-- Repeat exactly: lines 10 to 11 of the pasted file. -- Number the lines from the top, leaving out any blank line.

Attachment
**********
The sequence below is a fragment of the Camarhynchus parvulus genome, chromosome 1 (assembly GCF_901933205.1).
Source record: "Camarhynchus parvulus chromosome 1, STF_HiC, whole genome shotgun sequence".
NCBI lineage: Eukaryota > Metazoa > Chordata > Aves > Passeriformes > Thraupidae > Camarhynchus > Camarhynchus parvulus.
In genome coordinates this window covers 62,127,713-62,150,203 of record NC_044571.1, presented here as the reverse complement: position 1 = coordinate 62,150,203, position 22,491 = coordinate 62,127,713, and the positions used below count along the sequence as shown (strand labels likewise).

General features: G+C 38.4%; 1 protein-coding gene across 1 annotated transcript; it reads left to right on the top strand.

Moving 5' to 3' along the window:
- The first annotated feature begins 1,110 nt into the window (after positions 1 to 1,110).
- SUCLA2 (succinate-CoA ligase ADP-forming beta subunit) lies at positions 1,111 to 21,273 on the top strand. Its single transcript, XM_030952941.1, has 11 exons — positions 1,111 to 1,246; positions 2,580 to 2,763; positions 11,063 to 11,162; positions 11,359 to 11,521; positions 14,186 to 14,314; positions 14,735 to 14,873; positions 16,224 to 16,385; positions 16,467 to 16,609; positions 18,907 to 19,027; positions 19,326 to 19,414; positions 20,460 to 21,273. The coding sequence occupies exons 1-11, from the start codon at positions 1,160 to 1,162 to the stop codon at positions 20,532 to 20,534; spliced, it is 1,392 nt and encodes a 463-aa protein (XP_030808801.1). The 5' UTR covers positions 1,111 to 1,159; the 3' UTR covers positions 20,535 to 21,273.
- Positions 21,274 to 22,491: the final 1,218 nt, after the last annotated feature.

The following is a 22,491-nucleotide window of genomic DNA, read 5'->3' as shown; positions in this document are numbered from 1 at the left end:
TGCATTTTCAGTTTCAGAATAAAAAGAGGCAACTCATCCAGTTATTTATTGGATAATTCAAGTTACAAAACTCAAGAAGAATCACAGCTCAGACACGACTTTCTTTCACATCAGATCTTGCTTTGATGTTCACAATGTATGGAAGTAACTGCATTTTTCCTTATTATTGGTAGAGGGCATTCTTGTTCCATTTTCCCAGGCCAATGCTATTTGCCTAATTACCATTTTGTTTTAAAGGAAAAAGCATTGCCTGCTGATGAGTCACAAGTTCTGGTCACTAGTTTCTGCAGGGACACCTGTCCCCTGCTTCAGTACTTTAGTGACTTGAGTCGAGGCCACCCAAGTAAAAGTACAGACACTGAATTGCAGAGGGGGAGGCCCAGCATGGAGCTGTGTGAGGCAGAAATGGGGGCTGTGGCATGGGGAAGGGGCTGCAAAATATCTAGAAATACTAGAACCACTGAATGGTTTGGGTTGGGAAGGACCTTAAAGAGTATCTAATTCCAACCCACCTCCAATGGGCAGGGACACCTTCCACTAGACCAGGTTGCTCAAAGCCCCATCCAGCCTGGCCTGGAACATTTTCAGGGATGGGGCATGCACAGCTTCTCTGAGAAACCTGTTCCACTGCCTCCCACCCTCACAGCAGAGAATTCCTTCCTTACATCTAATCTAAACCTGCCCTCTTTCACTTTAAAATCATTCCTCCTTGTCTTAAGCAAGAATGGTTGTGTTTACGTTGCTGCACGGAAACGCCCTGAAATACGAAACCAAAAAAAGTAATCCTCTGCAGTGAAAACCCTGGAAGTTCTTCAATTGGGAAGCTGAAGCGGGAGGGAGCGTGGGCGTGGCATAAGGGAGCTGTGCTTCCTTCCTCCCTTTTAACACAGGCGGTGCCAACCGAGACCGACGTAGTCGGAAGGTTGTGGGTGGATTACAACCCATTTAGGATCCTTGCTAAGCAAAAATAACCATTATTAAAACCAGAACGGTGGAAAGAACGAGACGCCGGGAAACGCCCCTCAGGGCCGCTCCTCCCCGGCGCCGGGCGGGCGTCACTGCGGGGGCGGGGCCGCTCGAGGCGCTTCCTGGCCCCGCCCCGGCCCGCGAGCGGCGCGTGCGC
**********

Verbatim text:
The following is a 22,491-nucleotide window of genomic DNA, read 5'->3' as shown; positions in this document are numbered from 1 at the left end:
TGCATTTTCAGTTTCAGAATAAAAAGAGGCAACTCATCCAGTTATTTATTGGATAATTCAAGTTACAAAACTCAAGAAGAATCACAGCTCAGACACGACTTTCTTTCACATCAGATCTTGCTTTGATGTTCACAATGTATGGAAGTAACTGCATTTTTCCTTATTATTGGTAGAGGGCATTCTTGTTCCATTTTCCCAGGCCAATGCTATTTGCCTAATTACCATTTTGTTTTAAAGGAAAAAGCATTGCCTGCTGATGAGTCACAAGTTCTGGTCACTAGTTTCTGCAGGGACACCTGTCCCCTGCTTCAGTACTTTAGTGACTTGAGTCGAGGCCACCCAAGTAAAAGTACAGACACTGAATTGCAGAGGGGGAGGCCCAGCATGGAGCTGTGTGAGGCAGAAATGGGGGCTGTGGCATGGGGAAGGGGCTGCAAAATATCTAGAAATACTAGAACCACTGAATGGTTTGGGTTGGGAAGGACCTTAAAGAGTATCTAATTCCAACCCACCTCCAATGGGCAGGGACACCTTCCACTAGACCAGGTTGCTCAAAGCCCCATCCAGCCTGGCCTGGAACATTTTCAGGGATGGGGCATGCACAGCTTCTCTGAGAAACCTGTTCCACTGCCTCCCACCCTCACAGCAGAGAATTCCTTCCTTACATCTAATCTAAACCTGCCCTCTTTCACTTTAAAATCATTCCTCCTTGTCTTAAGCAAGAATGGTTGTGTTTACGTTGCTGCACGGAAACGCCCTGAAATACGAAACCAAAAAAAGTAATCCTCTGCAGTGAAAACCCTGGAAGTTCTTCAATTGGGAAGCTGAAGCGGGAGGGAGCGTGGGCGTGGCATAAGGGAGCTGTGCTTCCTTCCTCCCTTTTAACACAGGCGGTGCCAACCGAGACCGACGTAGTCGGAAGGTTGTGGGTGGATTACAACCCATTTAGGATCCTTGCTAAGCAAAAATAACCATTATTAAAACCAGAACGGTGGAAAGAACGAGACGCCGGGAAACGCCCCTCAGGGCCGCTCCTCCCCGGCGCCGGGCGGGCGTCACTGCGGGGGCGGGGCCGCTCGAGGCGCTTCCTGGCCCCGCCCCGGCCCGCGAGCGGCGCGTGCGC